What Characterizes the Best Classical Guitar Microphone?

Let’s go over a quick rundown of the essential features of a decent classical guitar microphone:

Flat/extended frequency response: To authentically capture the sound of a classical guitar, choose a microphone with flat frequency response. Having prolonged high-end helps to catch the air and character of the guitar and environment, even though the harmonic content of guitar strings isn’t very strong in the high frequencies.

Microphones with extended frequency responses can record sound in a way that is akin to how humans hear the guitar naturally.

When recording stringed instruments, a robust transient response is always preferred. The transients of nylon string harmonics contain much information, and numerous strings are frequently played in rapid succession.

Low self-noise: For miking classical guitars, condenser mics are frequently the best option. Because these mics are active, they produce self-noise. Using a quiet active microphone to record a classical guitar performance will help capture the subtle subtleties in the sound.

Directionality: To best suit the various miking techniques used in recording classical guitars, choose a directional microphone.

How To Record Classical Guitar At Home

Prepare yourself beforehand.

This may seem self-evident, but the value of being well-prepared cannot be emphasized.

Concentrate on the more challenging components of the performance, keeping in mind that a chain is only as strong as its weakest link. If you play 99 percent of the piece, your recording will suffer without stumbling over the remaining bits.

Tune, Tune, Tune some more

Make sure your instrument is in tune, then double-check it. Ensure that the guitar’s tune is maintained during the recording session.

Become At Ease

Before you start recording, make sure you’re comfy. You might be expected to remain in the same posture for an extended period.

To avoid the sound of the guitar making touch with anything other than your fingers (a typical home recording mistake), sit on a stool with no armrests and minimize tension in your body that will soon transfer to the instrument.

Also, take frequent pauses to avoid mental and physical exhaustion.

Concentrate on Dynamics

Dynamic performances are essential to great performances. When playing a softer, gentler segment, the louder you play one section, the greater the immediate dynamic impact on the listener. Consider how you might emphasize the performance part of your playing.

Concentrate On Being Musical

Keep your mind that you’re playing music, not scales. You may hear music as a guitarist does, and your peers may as well, but the general audience is less struck by technical ability than memorable music. Prioritize melody above technical details.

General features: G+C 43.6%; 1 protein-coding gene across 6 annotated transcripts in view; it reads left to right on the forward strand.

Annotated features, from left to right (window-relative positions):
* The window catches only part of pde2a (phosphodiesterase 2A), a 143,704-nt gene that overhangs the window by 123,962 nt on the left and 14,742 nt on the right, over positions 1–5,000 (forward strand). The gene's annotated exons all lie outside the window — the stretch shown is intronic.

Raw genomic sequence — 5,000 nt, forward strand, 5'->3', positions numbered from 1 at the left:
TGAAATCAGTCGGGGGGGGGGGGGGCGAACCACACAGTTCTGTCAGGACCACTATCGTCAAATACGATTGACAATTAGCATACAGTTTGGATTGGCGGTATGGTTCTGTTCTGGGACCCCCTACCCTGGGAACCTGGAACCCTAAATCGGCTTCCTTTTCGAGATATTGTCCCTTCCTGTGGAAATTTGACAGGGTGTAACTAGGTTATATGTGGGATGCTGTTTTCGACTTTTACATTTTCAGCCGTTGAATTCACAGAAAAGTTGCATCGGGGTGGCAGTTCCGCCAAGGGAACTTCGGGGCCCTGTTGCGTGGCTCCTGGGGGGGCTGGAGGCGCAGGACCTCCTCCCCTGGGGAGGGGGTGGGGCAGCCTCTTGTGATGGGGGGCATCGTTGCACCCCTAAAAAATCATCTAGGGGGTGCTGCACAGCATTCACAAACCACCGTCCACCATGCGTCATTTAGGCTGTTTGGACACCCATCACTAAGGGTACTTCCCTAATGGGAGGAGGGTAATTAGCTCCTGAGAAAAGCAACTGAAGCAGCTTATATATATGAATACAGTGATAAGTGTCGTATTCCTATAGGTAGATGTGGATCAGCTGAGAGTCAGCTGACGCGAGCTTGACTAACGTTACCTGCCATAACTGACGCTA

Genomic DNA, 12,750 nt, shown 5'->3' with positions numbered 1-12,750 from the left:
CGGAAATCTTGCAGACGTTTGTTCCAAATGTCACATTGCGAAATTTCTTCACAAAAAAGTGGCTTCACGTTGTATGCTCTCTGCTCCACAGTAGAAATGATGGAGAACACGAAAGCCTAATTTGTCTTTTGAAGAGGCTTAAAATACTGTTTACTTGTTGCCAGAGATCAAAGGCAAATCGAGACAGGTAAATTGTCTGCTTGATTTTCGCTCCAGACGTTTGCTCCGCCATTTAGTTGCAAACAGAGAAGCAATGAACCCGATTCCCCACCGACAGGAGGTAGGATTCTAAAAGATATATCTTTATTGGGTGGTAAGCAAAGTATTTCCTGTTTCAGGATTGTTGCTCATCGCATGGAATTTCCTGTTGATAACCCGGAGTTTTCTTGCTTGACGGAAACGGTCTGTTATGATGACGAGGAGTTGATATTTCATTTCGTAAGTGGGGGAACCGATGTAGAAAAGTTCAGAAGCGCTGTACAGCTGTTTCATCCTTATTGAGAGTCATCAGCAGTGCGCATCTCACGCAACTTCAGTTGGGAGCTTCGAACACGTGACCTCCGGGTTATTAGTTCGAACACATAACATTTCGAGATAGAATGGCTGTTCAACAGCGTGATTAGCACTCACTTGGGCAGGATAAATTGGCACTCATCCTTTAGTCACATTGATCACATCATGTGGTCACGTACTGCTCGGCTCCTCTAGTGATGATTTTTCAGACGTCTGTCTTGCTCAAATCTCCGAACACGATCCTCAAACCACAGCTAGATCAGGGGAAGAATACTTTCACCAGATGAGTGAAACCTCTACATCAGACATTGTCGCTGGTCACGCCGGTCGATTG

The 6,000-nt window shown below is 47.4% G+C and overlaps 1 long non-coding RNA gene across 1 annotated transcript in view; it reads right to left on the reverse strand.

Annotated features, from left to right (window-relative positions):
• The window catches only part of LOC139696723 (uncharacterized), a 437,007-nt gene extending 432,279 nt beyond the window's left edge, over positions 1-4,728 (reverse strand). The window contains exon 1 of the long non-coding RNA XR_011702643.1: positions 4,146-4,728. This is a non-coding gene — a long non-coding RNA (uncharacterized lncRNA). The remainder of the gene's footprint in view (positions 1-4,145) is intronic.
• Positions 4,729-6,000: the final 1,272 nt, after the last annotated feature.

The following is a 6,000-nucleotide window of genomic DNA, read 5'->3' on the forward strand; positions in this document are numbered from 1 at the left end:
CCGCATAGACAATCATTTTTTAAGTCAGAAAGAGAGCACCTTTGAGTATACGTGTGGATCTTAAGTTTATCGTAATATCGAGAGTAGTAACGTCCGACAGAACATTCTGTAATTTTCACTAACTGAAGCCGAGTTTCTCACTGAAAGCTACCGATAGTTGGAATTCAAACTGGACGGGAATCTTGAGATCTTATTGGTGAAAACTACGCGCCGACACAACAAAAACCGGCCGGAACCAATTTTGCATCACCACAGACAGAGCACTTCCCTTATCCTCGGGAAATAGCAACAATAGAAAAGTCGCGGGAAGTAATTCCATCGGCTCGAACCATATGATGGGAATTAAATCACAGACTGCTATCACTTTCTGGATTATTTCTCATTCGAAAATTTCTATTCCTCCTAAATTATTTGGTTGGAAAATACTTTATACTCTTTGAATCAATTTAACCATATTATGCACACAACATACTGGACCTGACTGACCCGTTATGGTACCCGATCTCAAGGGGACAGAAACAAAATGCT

Mixing

You’ll need to mix the finished piece in your DAW and export the sound file if you’re happy with your captured performance.

Remember that the classical guitar sounds best when it is played naturally. It doesn’t imply you should use all of your effects and tools just because you have them. Very little mixing should be required if you focus on capturing an excellent performance using the aforementioned methods.

For example, if you could only record in a tiny setting, you may want to add reverb to perform a more natural sound.

If the recorded sound is expansive, you might want to concentrate on eq and reducing frequencies that you believe detract from the recording.

If there is a lot of fret noise coming from your left hand (if you play right-handed guitar), you might want to cut it out totally.

Did you use two mics to record? You’ll want to combine these properly and use panning to add to the effect.

Guitar mixing is a tricky business.

Mixing

Fret Hand Noise Removal

If you’ve worked with classical guitars before, you might think that isolating the frequencies and canceling them with EQ is the best technique to eliminate this performance component. The problem with this is that changing one thing can have unintended implications in other recording areas.

While you can use EQ to eliminate fret noise, it is usually more effective to remove it by directly altering the track’s sound wave.

Remember that fret hand noise comes between notes, not during them, thus, these can be corrected if you have the patience to edit them out or shorten their duration manually.

Otherwise, accept fret hand noise as a natural feature of the classical guitar and leave well enough alone, as many classical guitarists have done over the years, or experiment with coated strings when your next record.

EQ

Many people think of equalization as something to add to a recording, but in many cases, the frequencies you take away make the biggest effect. As a result, your ears are the most critical instrument you have at your disposal.

Is the performance clear and concise?

If not, try raising the upper frequencies and listening again to see if it clears things up.

Do the lowest, middle, or upper ranges appear to be overpowering?

If this is the case, apply EQ to correct the imbalance.

Is the guitar a little too boomy?

If that’s the case, consider deleting some of the middles.

Step away from the computer or mixing station and leave well enough alone if you are not hearing portions of the recording that are troubling your ears.

EQ

Reverb

You wouldn’t be the first to exaggerate the reverb when mixing if you’re new to home recording. Adding a lot of reverb, on the other hand, tends to do the reverse of what it’s supposed to do and makes a recording sound artificial.

Most reverbs come with presets, such as medium room, long hall, etc. I’d recommend trying out a few of these and noting how natural they sound. If the room you recorded in has enough natural reverb, remember that less is always more when it comes to reverb and classical guitars.

Conclusion

The material presented above aims to assist the classical guitarist who has limited experience in recording at home in improving the quality of their recordings by using the fundamental components of a home recording studio. Fidlar hope you found this article beneficial, and let us know if you have any questions in the comment section below.